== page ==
bowl of eggs

How to Preserve Eggs for Winter

Hens normally lay most of their eggs during the spring and summer when there is more natural daylight.  They slow down or stop laying eggs in the darker winter months. In the 1800s, people needed to preserve eggs that were laid in the spring so they would last through the winter. Today, poultry can be raised under artificial light and we have refrigeration, so we don’t have to worry about egg shortages. INFORMATION BELOW FROM […]

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molasses poured from a spoon

Making Candy With Molasses

Molasses (treacle in the U.K.) is a sweetener made from refining sugar cane or sugar beets. I’ve always loved the taste of molasses.  When I was young, my mother sometimes let me taste a spoonful of it.  It was good just like that, but of course, I like it when baked into cookies, too. GLOSSARY: angelica – a plant of the parsley family syrup spins a thread – syrup will form a brittle liquid thread when dropped into […]

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dumplings in soup

How to Make Different Types of Dumplings

Most of the recipes from old cookbooks are for rounded dumplings. Some recipes say to wrap the dumplings in cloth, like when boiling a pudding.  Others say to roll the dumplings in a ball or drop the dumpling mixture from a spoon into hot liquid. The only dumplings I’ve ever eaten were in a Chicken and Dumplings recipe.  Those dumplings were rolled out flat and cut into small rectangular strips.   GLOSSARY: Dripping / Drippings […]

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walnut fudge

Making Fudge by Hand

Fudge is expensive when you buy it in candy stores, but it’s easy to make. The hard part is beating the mixture because it gets so thick.  Electric mixers make the job easy for people today, but years ago, fudge was mixed by hand. Candy thermometers became available to household cooks in the early 1900s, but they were expensive.  Prior to that, people determined the temperature of their candy mixtures by dropping a bit of […]

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cracked egg

The Breaking of Eggs

I never thought much about cracking eggs, since I’ve never used a recipe where I needed to separate the yolk from the white.   INFORMATION BELOW FROM 1800s COOKBOOKS: TO SEE THAT EGGS ARE GOOD Whenever you break eggs, never mind what quantity, always break each egg separately into a cup first. See that it is good, and then throw it into a basin with the rest. One bad egg would spoil fifty. Supposing you […]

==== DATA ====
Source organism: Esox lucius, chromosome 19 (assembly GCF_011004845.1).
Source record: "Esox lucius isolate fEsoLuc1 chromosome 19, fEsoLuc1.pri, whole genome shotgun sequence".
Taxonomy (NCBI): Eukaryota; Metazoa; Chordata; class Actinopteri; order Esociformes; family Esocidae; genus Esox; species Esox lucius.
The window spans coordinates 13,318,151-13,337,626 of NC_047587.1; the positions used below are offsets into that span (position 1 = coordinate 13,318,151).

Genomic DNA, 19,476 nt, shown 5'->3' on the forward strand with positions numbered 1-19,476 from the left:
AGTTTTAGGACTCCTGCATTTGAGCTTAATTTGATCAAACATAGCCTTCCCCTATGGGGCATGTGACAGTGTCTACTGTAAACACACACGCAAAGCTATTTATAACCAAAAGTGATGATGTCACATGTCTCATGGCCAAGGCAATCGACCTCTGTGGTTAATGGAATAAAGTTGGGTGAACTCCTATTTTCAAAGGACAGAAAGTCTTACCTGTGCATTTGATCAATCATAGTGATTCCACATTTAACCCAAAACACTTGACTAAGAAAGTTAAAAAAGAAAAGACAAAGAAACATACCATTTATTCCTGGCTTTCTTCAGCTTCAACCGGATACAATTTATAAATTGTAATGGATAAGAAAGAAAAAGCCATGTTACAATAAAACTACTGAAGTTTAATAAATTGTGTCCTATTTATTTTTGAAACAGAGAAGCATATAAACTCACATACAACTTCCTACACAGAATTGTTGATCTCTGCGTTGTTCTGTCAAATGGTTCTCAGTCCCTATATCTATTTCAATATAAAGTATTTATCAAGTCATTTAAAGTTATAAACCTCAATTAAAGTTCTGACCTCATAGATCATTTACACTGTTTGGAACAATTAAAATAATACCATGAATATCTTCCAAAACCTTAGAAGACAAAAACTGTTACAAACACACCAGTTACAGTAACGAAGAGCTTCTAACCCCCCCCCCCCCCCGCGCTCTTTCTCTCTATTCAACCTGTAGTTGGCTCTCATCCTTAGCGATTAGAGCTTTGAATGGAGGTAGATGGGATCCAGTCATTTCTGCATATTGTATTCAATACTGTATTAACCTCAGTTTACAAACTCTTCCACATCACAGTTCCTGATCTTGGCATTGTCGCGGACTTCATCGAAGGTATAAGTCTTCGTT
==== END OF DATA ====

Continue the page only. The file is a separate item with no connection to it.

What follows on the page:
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Chestnuts in a bowl

How to Cook Chestnuts

I’ve only seen chestnuts in grocery stores during December.  I’ve eaten them roasted, but the recipes below show many other ways to cook them.   INFORMATION BELOW FROM 1800s COOKBOOKS: Chestnuts should always be roasted or boiled before they are eaten. SHELL AND BLANCH CHESTNUTS – BOIL Boil whole chestnuts rapidly for ten minutes. Leave in the hot water, shell, and remove the brown covering while warm. SHELL AND BLANCH CHESTNUTS – ROAST Score* each […]

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1916 Advertisement for Pure Lard

How to Make Lard

My mother never used lard when I was growing up.  She used Crisco shortening in a can. It was thick like lard or butter.  As an adult, I used both shortening and vegetable oils. But lately, I’ve begun using butter, or coconut and other healthy oils.  I haven’t tried using lard yet, but will when I find some that are not processed, and where the pigs are pasture-raised  INFORMATION BELOW FROM 1800s COOKBOOKS: THE FINE POINTS […]

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link sausages

How to Make Sausage

I love sausage and buy it often. One time I tried some sausage that was homemade, but didn’t like it because it was too coarse.   In the days before refrigeration, people had to make sure they preserved their sausage so it would last for several months. Words You May Not Know: chine – a cut of meat along the backbone. gill –  four ounces in the U.S. and five ounces in the U.K. saltpeter […]

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